Tulane and Carrollton before MB
The earlier photo here shows the strip center with an A&P grocery store. While this photo, from Franck Studios (via HNOC), is undated, the A&P puts it between the construction of the center in 1940 and the closure of the grocery in 1946. Mid City Lanes opened in 1941. The bowling alley operated on the second floor of the lake side of the center. The ground floor contained a Morgan and Lindsey “dime store.” The ground floor, lake side appears to be unoccupied.
Even though the venerable drugstore chain Katz and Besthoff continues to own the hearts of locals, Walgreens opened its first store in the city in 1938. From that first location at 900 Canal Street, the chain branched out into other neighborhoods. Walgreens opened their Mid-City store here at Tulane Carrollton Maison Blanche, in 1941.
Regal Beer leased the roof space above the Walgreens. Their sign, which included a clock, towers over the intersection. The city’s minor-league baseball team, the Pelicans, played in their ballpark across the street. The St. Charles/Tulane Belt streetcar lines turned here, heading up and down Tulane Avenue. Behind the strip center, to the west, Tulane Avenue morphed into Airline Highway (US 61). Airline Highway connected New Orleans with Baton Rouge and other points west.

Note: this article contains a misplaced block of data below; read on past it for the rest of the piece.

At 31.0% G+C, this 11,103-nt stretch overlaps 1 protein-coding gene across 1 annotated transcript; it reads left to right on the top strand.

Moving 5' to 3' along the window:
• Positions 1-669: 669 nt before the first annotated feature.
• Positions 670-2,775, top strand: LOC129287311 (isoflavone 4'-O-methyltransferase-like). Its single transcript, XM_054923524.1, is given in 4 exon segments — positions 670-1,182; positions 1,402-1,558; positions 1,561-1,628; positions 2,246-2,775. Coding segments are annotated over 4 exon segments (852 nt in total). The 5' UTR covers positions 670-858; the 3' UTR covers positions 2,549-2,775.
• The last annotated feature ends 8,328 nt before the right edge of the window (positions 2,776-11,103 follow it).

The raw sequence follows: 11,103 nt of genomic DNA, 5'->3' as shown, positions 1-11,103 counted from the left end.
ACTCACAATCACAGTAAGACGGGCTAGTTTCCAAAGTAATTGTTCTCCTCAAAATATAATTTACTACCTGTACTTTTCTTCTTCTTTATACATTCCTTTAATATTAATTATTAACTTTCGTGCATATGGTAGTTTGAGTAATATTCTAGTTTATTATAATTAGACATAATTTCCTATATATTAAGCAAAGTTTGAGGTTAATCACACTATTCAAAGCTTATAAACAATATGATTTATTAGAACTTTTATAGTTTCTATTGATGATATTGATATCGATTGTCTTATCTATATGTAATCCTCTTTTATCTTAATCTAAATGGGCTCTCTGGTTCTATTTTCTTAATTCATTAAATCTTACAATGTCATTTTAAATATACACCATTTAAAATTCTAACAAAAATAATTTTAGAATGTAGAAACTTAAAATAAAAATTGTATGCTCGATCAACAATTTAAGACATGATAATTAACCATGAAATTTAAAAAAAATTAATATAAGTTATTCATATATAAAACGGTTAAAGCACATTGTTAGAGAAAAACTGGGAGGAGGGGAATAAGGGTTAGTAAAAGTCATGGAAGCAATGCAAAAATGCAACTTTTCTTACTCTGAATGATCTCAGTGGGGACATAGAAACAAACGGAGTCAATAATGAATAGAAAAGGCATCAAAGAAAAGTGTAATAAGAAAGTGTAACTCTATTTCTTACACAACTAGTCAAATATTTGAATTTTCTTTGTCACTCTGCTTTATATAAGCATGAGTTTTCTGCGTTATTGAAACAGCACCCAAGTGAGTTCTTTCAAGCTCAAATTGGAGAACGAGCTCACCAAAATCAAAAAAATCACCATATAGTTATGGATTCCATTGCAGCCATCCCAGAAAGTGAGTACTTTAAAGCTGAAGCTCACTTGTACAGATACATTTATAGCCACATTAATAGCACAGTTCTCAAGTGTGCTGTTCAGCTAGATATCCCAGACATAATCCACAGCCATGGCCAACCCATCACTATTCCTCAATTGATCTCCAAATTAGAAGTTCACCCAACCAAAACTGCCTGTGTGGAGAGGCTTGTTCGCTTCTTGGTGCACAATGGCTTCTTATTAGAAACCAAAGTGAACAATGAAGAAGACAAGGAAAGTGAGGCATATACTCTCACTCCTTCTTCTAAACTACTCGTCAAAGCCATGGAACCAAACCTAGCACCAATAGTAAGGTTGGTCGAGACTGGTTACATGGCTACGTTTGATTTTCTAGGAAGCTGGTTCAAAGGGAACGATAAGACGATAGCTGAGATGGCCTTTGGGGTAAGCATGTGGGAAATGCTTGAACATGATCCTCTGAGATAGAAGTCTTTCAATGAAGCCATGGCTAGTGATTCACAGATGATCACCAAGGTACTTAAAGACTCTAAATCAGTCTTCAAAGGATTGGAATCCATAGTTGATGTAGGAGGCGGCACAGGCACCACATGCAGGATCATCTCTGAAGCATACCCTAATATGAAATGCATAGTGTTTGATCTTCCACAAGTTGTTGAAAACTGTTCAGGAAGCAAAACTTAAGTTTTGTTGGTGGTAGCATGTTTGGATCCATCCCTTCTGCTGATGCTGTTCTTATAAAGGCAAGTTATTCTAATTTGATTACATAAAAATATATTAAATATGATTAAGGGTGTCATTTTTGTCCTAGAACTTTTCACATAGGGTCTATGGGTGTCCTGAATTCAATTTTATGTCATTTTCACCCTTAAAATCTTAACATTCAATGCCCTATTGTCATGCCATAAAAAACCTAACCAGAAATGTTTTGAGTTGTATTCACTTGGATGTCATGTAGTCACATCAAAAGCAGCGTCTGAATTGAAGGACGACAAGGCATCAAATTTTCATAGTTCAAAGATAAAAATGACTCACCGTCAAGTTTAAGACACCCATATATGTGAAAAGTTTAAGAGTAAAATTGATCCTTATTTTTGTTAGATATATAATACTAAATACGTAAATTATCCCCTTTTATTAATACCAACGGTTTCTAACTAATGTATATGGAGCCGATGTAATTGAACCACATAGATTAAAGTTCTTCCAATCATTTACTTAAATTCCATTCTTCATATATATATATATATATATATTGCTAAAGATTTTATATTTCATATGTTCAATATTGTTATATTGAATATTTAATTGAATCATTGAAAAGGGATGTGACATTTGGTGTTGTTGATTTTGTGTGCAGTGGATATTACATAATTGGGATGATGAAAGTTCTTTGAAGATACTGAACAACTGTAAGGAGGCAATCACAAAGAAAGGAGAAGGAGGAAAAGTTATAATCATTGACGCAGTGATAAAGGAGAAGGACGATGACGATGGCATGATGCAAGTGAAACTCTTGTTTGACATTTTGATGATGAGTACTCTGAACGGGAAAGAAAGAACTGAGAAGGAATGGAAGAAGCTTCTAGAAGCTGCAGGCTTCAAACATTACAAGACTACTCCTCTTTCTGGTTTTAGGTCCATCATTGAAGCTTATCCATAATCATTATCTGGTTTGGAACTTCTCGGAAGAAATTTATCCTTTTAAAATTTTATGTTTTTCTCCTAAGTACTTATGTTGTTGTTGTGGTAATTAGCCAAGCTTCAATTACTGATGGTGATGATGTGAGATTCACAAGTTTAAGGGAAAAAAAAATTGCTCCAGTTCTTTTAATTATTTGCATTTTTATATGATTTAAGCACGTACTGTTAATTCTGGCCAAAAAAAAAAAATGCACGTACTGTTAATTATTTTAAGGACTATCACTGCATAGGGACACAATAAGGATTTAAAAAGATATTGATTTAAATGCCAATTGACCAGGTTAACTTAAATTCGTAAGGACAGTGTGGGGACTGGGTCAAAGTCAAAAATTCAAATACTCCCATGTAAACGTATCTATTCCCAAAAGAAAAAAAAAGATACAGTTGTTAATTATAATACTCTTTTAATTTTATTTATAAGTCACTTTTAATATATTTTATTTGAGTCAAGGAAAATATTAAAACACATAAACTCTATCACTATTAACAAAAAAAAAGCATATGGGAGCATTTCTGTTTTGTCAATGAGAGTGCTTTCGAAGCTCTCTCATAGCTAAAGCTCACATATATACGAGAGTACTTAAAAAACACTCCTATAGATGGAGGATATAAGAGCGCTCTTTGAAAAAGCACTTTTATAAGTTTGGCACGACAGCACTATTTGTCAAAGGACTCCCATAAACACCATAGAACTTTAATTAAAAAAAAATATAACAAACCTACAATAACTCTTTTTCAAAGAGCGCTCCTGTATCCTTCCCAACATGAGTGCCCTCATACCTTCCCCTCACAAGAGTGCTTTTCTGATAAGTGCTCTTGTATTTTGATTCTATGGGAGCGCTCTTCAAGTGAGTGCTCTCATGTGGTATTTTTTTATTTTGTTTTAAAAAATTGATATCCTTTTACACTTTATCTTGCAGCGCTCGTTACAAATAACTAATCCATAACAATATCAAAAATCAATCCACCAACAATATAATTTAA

Maison Blanche on the corner
After World War II, various retail chains in the city were free to implement expansion plans long held in check because of the war. Maison Blanche opened two “suburban” stores in 1947, in Gentilly and here in Mid-City. The store raised the height of the roof on the the A&P section of the strip. They offered shoppers the ground floor as retail space and stored stock on the new second floor.
This newer photo dates to the 1960s. While the changes to the corner around the strip center aren’t visible, they were significant. Pelican Park had been demolished. In its place rose the Fountainbleau Motor Hotel. Streetcar service on the Tulane line ended in 1951. The city ripped up the streetcar tracks and operated buses. With the New Canal now filled in, the Pontchartrain Expressway rose over the corner, leading auto traffic into town and to the Mississippi River Bridge.
MB Carrollton morphed into a “Budget Store” with the opening of MB Airline. The store sold discontinued items, markdowns, returns, etc., at its “Budget Annex,” located behind the main store, at Iberville and Dauphine Streets. When Airline opened, MB expanded its “budget” offerings to Carrollton. In Gentilly, they converted their first store in that neighborhood to a budget location, when the primary store moved to Gentilly Woods Shooping Center.
Ad for Camp Stanislaus 1947 in the Times-Picayune, 19-April-1947:
SAINT STANISLAUS — Not merely a school — BUT A WAY OF LIFE
BAY ST. LOUIS, MISSISSIPPI
19th SEASON – FIVE WEEKS
June 15th to July 19th
Registration Now Open
WRITE FOR FOLDER — BROTHER PETER, CAMP DIRECTOR
New Orleans Representative:
MR. GERNON BROWN – GALVEZ 1530
St. Stanislaus College
We’ve featured Camp Stanislaus before, since it’s an integral part of the BOSH experience in New Orleans. St. Stanislaus is where it began: